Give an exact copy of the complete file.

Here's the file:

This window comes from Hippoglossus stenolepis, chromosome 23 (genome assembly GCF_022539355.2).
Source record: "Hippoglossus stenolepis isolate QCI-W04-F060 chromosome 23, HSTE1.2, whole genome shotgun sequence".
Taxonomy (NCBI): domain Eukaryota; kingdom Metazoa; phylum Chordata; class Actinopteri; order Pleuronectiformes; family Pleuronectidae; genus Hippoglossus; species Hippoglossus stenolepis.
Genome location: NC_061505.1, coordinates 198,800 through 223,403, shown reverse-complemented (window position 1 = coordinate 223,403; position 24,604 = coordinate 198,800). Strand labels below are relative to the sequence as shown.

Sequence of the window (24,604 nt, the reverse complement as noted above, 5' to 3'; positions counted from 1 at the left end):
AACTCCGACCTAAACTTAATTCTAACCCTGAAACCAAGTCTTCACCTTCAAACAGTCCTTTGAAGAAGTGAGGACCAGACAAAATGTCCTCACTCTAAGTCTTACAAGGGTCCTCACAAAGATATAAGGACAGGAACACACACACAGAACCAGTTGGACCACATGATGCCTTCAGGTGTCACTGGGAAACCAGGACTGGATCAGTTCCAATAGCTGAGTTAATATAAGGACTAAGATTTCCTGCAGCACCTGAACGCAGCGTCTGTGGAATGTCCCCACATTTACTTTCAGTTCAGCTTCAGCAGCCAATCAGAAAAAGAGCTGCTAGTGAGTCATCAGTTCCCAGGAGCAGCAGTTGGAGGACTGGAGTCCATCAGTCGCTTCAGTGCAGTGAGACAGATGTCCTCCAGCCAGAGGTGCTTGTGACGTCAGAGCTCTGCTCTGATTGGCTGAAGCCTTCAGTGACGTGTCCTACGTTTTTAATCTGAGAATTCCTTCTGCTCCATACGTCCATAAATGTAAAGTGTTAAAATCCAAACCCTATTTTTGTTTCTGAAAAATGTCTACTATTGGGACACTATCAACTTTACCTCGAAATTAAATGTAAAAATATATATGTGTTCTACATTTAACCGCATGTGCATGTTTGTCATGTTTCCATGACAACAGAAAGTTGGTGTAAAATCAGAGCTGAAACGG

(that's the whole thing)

This window comes from Hippoglossus stenolepis, chromosome 23 (genome assembly GCF_022539355.2).
Source record: "Hippoglossus stenolepis isolate QCI-W04-F060 chromosome 23, HSTE1.2, whole genome shotgun sequence".
Taxonomy (NCBI): domain Eukaryota; kingdom Metazoa; phylum Chordata; class Actinopteri; order Pleuronectiformes; family Pleuronectidae; genus Hippoglossus; species Hippoglossus stenolepis.
Genome location: NC_061505.1, coordinates 198,800 through 223,403, shown reverse-complemented (window position 1 = coordinate 223,403; position 24,604 = coordinate 198,800). Strand labels below are relative to the sequence as shown.

Sequence of the window (24,604 nt, the reverse complement as noted above, 5' to 3'; positions counted from 1 at the left end):
AACTCCGACCTAAACTTAATTCTAACCCTGAAACCAAGTCTTCACCTTCAAACAGTCCTTTGAAGAAGTGAGGACCAGACAAAATGTCCTCACTCTAAGTCTTACAAGGGTCCTCACAAAGATATAAGGACAGGAACACACACACAGAACCAGTTGGACCACATGATGCCTTCAGGTGTCACTGGGAAACCAGGACTGGATCAGTTCCAATAGCTGAGTTAATATAAGGACTAAGATTTCCTGCAGCACCTGAACGCAGCGTCTGTGGAATGTCCCCACATTTACTTTCAGTTCAGCTTCAGCAGCCAATCAGAAAAAGAGCTGCTAGTGAGTCATCAGTTCCCAGGAGCAGCAGTTGGAGGACTGGAGTCCATCAGTCGCTTCAGTGCAGTGAGACAGATGTCCTCCAGCCAGAGGTGCTTGTGACGTCAGAGCTCTGCTCTGATTGGCTGAAGCCTTCAGTGACGTGTCCTACGTTTTTAATCTGAGAATTCCTTCTGCTCCATACGTCCATAAATGTAAAGTGTTAAAATCCAAACCCTATTTTTGTTTCTGAAAAATGTCTACTATTGGGACACTATCAACTTTACCTCGAAATTAAATGTAAAAATATATATGTGTTCTACATTTAACCGCATGTGCATGTTTGTCATGTTTCCATGACAACAGAAAGTTGGTGTAAAATCAGAGCTGAAACGG